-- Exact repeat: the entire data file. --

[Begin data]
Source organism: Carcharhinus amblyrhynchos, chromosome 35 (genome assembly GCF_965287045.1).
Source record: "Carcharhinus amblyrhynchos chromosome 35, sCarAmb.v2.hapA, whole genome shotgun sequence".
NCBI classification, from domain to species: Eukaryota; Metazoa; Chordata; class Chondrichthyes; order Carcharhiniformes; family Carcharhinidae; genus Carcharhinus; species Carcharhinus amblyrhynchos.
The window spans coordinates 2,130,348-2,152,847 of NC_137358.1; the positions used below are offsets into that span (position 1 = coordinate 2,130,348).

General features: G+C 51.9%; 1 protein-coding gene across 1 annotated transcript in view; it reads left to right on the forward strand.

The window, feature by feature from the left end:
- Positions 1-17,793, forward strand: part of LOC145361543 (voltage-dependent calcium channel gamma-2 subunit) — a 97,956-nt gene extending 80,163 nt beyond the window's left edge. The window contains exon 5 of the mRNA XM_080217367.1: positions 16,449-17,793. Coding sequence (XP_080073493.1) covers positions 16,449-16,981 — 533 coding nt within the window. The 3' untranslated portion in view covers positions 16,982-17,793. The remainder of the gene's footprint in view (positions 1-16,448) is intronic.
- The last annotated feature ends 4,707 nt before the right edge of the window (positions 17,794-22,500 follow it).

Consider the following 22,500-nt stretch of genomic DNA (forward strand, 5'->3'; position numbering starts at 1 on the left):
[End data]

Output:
Source organism: Carcharhinus amblyrhynchos, chromosome 35 (genome assembly GCF_965287045.1).
Source record: "Carcharhinus amblyrhynchos chromosome 35, sCarAmb.v2.hapA, whole genome shotgun sequence".
NCBI classification, from domain to species: Eukaryota; Metazoa; Chordata; class Chondrichthyes; order Carcharhiniformes; family Carcharhinidae; genus Carcharhinus; species Carcharhinus amblyrhynchos.
The window spans coordinates 2,130,348-2,152,847 of NC_137358.1; the positions used below are offsets into that span (position 1 = coordinate 2,130,348).

General features: G+C 51.9%; 1 protein-coding gene across 1 annotated transcript in view; it reads left to right on the forward strand.

The window, feature by feature from the left end:
- Positions 1-17,793, forward strand: part of LOC145361543 (voltage-dependent calcium channel gamma-2 subunit) — a 97,956-nt gene extending 80,163 nt beyond the window's left edge. The window contains exon 5 of the mRNA XM_080217367.1: positions 16,449-17,793. Coding sequence (XP_080073493.1) covers positions 16,449-16,981 — 533 coding nt within the window. The 3' untranslated portion in view covers positions 16,982-17,793. The remainder of the gene's footprint in view (positions 1-16,448) is intronic.
- The last annotated feature ends 4,707 nt before the right edge of the window (positions 17,794-22,500 follow it).

Consider the following 22,500-nt stretch of genomic DNA (forward strand, 5'->3'; position numbering starts at 1 on the left):